Nomination Papers Available May 17, Major Changes to Voting This Fall

Just as what is expected to be a wave of candidates taking out Nomination Papers for virtually every office this coming Monday, May 17, there will also be some new changes in the voting regimen as ward-only voting for Council and School Committee has been officially established in this year’s Election calendar.

City Clerk Sergio Cornelio said this week that he is preparing in his office to release Nomination Papers on May 17, and expects to have a lot of interest in every office this year.

Already, there are three announced mayoral candidates who will be taking out papers, including Mayor Carlo DeMaria, Councilor Gerly Adrien and Councilor Fred Capone. With those three candidates likely to make the ballot, and great interest in seats on the Council and School Committee, Cornelio said they do expect there to be a robust Preliminary Election on Sept. 21 to weed out candidates for the final Municipal Election on Nov. 2.

“I do feel that we’ll have a mayoral Preliminary Election and I do feel there may be some other Preliminaries at this point too,” he said. “I’m confident all three mayoral candidates will get on the ballot…There are a lot of people running and talking about running already.”

For any ward races, it would also take three candidates for School Committee or City Council. For the School Committee at-large, a Preliminary would be triggered with seven candidates. For Council at-large, a Preliminary would be triggered with 11 candidates.

A major change this election cycle will be the change to ward-only voting for the ward seats on School Committee and Council. The Home Rule Petition passed by the Council earlier this year passed the Senate on Monday, May 10, but still has to go through part of the process, including getting Gov. Charlie Baker’s signature. However, even if that doesn’t happen by May 17, there is language in the Petition that would still allow the measure to apply to the 2021 Municipal Election.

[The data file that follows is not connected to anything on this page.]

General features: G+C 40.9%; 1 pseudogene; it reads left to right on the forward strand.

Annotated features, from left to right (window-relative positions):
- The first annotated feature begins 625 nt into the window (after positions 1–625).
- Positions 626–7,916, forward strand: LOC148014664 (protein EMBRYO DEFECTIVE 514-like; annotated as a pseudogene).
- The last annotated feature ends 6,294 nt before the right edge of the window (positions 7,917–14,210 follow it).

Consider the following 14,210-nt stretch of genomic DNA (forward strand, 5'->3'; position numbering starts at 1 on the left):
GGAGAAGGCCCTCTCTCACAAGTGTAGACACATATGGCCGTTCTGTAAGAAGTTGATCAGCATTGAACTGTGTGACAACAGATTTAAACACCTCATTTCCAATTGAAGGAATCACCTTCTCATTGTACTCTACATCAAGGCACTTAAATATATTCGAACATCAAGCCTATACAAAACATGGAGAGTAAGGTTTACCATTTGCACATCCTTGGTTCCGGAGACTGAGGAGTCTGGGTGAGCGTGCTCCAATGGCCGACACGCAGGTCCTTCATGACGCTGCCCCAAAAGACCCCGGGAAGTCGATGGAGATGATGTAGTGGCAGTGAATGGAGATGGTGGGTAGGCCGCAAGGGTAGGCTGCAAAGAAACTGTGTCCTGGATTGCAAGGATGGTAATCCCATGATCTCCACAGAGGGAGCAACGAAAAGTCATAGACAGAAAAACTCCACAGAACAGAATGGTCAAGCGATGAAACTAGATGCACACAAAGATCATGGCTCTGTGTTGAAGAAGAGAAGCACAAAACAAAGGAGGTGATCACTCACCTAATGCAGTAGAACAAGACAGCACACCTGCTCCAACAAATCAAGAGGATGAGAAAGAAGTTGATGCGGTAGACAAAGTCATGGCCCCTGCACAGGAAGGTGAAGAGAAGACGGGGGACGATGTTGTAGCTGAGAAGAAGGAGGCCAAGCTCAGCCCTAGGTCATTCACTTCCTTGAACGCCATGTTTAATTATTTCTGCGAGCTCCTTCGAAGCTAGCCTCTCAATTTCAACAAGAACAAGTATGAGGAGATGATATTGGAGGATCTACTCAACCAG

Previously, under the City Charter, ward seats were voted citywide, but that had been challenged by Lawyers for Civil Right Boston as a potential of the federal Voting Rights Act. That group believed the measure diluted the voting power of people of color and low-income residents and presented a barrier for them to be elected. After a great deal of discourse, the Council finally moved on the matter this year, and this election will be the first where ward seats are only voted by the ward voters, Cornelio said.

“We are going to be changing the voting process with the new system,” he said. “It hasn’t passed the Legislature, but it will soon…It will be ward-only voting in the ward races for Council and School Committee.”

The signature requirements to get on the ballot will also change with that Petition. Ward races will require 125 signatures of registered voters only in that ward, and 250 signatures for at-large candidates. Mayoral candidates have to get 500 signatures, and a long-standing requirement already in place is that at least 25 signatures have to come from each ward.

The last day to turn in Nomination Papers with signaures is July 23, with Papers having to be cerified by the Clerk on Aug. 6.

Meanwhile, Cornelio said he is hoping that the City does find and hire an Election Commissioner before the process gets started. Though he is the Chair of the Commission and ran the Presidential Election last year, he said it’s not really part of the Clerk’s job and a job he would like to relinquish.

“I’m really hoping the mayor hires a director,” he said. “I’m a member of the Board. I want to help set policy. I’m not really wanting to run elections. It just got handed to me last year when the director left.”

A final elections discussion is what to do about polling places, as there was major consolidation last year of the polling places due to COVID restrictions. Though the consolidation did work pretty well last year, Cornelio said the discussion is leaning towards returning to the old 10 precincts that have existed.

“We just really don’t want to confuse the voters,” he said.

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